The present study also demonstrated that up-regulating A20 inhibited hepatocyte apoptosis while promoting proliferation in ALF. It has also been demonstrated that A20 could affect the cell cycle, immune response ability, and regulatory processes, while A20 in the liver also enriches the process of oxidoreductase and electron carrier activity, as well as the oxidation–reduction processes, indicating that A20 influences the ability of the hepatocytes via production of energy and handling of the oxidative stress [24]. Up-regulating A20 in hepatocytes plays a key role in protecting cells from apoptosis and suppressing inflammation through the inhibition of the NF-κB signaling pathway with A20 being identified as an effective gene therapy aimed at preventing and treating viral and toxic ALF [25]. Furthermore, it has been revealed that up-regulating A20 in endothelial cells could in part inhibit TNF-induced and Fas-induced apoptosis [26]. Pinna et al. suggested that increased A20 protects hepatocytes from TRAIL-induced apoptosis [27]. Furthermore, it was found that the hepatoprotective effect of A20 had been associated with the activation of the NF-κB signaling pathway during ALF. Investigation has led us to witness that the myeloid-A20-deficient mice showed high levels of inflammatory cytokines in the serum, along with sustained activation of NF-κB as well as a high production of TNF via macrophages [18]. Experiments also noted that the ALF showed high inducible nitric oxide synthase (iNOS) immunoreactivity in astrocytes, and iNOS, which makes contribution to cell swelling known to be activated by the NF-κB signaling pathway [28]. It has been noted that A20 plays a key role in the suppression of both the duration and strength of the NF-κB signaling pathway as well as of the regulatory proteins such as TAX1BP1, the E3 ubiquitin ligases Itch, and ring finger protein 11 (RNF11), which are needed for the restriction of the NF-κB signaling activation [11]. The blockade of NF-κB activation led to massive hepatocyte apoptosis [29]. And hepatocyte apoptosis correlates with active NF-κB expression and disease severity of nonalcoholic and alcoholic steatohepatitis [30]. Other evidence has demonstrated that A20 could realistically improve the outcomes in kidney disease with A20 protein exerting potent NF-κB inhibitory effects in renal proximal tubular epithelial cells, shutting down the up-regulation of pro-inflammatory molecules such as both MCP-1 and ICAM-1 [31]. Produced by activated Kupffer cells in the liver, IL-6 is one of the most important NF-κB-dependent cytokines, and expression of IL-6 has been shown to be high in liver cirrhosis as well as hepatocellular carcinoma, therefore, indicating that NF-κB in liver myeloid cells positively promotes liver cancer development through IL-6 [32].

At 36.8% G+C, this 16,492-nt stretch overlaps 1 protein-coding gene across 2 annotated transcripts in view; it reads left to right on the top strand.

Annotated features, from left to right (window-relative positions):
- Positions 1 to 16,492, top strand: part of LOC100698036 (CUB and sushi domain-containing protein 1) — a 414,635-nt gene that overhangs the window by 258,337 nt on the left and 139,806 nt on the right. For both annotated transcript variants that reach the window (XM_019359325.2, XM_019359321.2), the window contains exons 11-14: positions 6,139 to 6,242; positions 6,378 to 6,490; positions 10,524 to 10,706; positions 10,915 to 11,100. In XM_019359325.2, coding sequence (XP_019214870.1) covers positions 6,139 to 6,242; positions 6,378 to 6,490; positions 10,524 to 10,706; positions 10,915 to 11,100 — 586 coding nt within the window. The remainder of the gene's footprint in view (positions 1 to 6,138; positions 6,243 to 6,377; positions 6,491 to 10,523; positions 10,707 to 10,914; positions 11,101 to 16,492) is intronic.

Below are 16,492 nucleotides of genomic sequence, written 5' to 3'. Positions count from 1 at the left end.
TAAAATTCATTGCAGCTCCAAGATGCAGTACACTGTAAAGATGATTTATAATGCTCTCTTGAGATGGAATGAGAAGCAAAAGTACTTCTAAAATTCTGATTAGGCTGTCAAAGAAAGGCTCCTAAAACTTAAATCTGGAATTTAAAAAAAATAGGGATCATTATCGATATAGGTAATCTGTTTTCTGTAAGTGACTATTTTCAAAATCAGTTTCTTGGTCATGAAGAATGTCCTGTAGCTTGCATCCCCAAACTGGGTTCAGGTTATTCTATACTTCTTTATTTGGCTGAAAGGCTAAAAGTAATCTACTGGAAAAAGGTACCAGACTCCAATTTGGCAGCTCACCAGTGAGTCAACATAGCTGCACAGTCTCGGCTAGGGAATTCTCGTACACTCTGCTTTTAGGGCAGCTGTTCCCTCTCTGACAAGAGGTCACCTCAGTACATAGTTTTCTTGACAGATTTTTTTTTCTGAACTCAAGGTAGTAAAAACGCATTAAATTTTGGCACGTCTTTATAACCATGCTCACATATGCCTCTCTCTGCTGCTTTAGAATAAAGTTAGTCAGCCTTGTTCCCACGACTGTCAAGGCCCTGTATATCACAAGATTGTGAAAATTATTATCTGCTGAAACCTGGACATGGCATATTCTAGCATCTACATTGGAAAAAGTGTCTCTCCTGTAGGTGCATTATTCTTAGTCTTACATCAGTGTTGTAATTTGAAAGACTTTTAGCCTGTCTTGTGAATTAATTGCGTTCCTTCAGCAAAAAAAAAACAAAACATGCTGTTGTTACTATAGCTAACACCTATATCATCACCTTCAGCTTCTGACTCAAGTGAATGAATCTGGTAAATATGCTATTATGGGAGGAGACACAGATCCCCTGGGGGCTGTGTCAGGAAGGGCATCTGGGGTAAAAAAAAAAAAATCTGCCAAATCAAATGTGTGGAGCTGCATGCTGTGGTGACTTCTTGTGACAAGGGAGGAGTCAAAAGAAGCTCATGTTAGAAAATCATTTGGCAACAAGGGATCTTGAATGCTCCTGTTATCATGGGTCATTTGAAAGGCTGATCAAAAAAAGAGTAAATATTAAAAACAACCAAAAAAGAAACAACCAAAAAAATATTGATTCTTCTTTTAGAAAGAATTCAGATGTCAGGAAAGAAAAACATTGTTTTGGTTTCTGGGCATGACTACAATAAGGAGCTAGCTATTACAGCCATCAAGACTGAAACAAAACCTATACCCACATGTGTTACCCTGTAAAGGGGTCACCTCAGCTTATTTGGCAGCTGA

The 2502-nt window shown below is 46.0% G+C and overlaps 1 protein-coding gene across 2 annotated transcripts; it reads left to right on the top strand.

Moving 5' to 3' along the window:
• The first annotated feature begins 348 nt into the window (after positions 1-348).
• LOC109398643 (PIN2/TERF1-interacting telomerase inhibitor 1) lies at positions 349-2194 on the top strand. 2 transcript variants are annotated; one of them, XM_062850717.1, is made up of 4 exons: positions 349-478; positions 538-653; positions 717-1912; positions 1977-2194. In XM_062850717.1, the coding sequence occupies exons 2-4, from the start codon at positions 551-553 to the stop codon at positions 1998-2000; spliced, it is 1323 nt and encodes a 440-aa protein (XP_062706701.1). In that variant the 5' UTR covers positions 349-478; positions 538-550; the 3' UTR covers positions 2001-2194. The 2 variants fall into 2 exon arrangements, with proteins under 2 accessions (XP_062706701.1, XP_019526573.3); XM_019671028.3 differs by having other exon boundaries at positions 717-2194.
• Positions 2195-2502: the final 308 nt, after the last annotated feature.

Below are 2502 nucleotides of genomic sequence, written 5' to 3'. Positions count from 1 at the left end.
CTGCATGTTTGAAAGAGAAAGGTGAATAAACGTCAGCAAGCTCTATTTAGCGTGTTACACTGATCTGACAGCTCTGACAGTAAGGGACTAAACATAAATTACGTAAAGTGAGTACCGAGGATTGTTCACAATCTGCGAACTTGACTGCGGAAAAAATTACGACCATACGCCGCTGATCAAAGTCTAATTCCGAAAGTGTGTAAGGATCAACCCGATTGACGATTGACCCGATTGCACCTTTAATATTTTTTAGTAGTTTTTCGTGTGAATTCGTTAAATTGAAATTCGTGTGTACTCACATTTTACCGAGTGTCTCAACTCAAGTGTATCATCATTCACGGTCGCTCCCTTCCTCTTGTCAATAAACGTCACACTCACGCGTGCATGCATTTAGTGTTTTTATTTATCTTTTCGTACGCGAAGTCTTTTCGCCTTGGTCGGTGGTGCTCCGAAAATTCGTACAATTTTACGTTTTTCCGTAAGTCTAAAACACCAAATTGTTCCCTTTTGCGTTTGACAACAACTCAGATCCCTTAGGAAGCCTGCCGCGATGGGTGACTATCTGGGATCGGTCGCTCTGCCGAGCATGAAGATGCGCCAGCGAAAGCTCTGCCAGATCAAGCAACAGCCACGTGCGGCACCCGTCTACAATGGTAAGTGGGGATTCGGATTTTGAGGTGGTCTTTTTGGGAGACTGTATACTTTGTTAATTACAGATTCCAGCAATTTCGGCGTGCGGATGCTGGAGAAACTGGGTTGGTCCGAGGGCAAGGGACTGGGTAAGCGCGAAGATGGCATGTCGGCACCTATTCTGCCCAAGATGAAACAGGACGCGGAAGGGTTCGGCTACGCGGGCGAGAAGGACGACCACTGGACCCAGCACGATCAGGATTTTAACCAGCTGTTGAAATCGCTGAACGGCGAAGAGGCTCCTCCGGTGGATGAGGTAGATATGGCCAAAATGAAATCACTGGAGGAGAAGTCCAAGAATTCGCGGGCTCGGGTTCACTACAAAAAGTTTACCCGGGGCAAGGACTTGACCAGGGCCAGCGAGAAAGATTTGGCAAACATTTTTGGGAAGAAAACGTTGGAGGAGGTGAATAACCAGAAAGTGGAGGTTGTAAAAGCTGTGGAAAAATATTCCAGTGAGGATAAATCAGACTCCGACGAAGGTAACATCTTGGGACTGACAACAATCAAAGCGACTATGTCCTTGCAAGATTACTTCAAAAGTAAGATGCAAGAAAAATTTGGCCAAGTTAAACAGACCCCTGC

Conclusion

In conclusion, we discovered that the A20 protein inhibits apoptosis and promotes the proliferation of hepatocytes through the NF-κB signaling pathway, thereby alleviating ALF, which may be a new clinical target in the treatment of ALF. Recently discovered single-nucleotide polymorphisms in the A20 locus are associated with numerous autoimmune and inflammatory disorders, which highlight their clinical implication [33]. Further studies are necessary and will be conducted in the future, based on larger sample sizes and more detailed methods.

Acknowledgements

We would like to show sincere appreciation to the reviewers for critical comments on this article.

Funding

The work was supported by National Nature Science Foundation of China [grant number 81360315]; the Foundation Ability Enhancement Project for Young Teachers in Guangxi Universities [grant number 2018KY0126]; the Graduate Course Construction Project of Guangxi Medical University [grant number YJSA2017014]; and the Scientific Research Guangxi Zhuang Autonomous Region, Health and Family Planning Commission [grant number s201629], Guangxi, China.

Competing Interests

The authors declare that there are no competing interests associated with the manuscript.

Author Contribution

Ke-Zhi Li and Guo-Bin Wu designed the study. Zhi-Yi Liao and Shan Huang collated the data, designed and developed the database, carried out data analyses, and produced the initial draft of the manuscript. Jian-Hong Zhong and Yin-Ning Zhao prepared the figures and tables. Zhi-Yong Ming and Yu-Xuan Li contributed to drafting initial the manuscript. Ke-Zhi Li, Zhi-Yi Liao, Yu-Xuan Li, Zhi-Yong Ming, Jian-Hong Zhong, Guo-Bin Wu, Shan Huang, and Yin-Ning Zhao contributed to polished and revised the manuscript according to the comments from the reviewers. We also updated the order of the authors according to their contributions. All authors agreed the submitted final manuscript and authorship.

Abbreviations

     
  • ALF

    acute liver failure

  •  
  • ALT

    alanine aminotransferase

  •  
  • AST

    aspartate aminotransferase

  •  
  • A20

    tumor necrosis factor α-induced protein 3

  •  
  • CCK-8

    Cell Counting Kit-8

  •  
  • DAB

    diaminobenzidine

  •  
  • D-GalN

    d-galactosamine

  •  
  • ECL

    enhanced chemiluminescence

  •  
  • GAPDH

    glyceraldehyde-3-phosphate dehydrogenase

  •  
  • HE

    hematoxylin–eosin

  •  
  • HRP

    horseradish peroxidase

  •  
  • iNOS

    inducible nitric oxide synthase

  •  
  • LPS

    lipopolysaccharide

  •  
  • NC

    negative control

  •  
  • NF

    nuclear factor

  •  
  • PBS

    phosphate buffered saline

  •  
  • PDTC

    pyrrolidine dithiocarbamate

  •  
  • PI

    propidium iodide

  •  
  • RIP1

    receptor-interacting protein 1

  •  
  • RT-qPCR

    reverse transcription-quantitative PCR

  •  
  • TAX1BP1

    Tax1 binding protein 1

  •  
  • TRAF6

    tumor necrosis factor receptor-associated factor 6

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Author notes

*

These authors are regarded as co-first authors.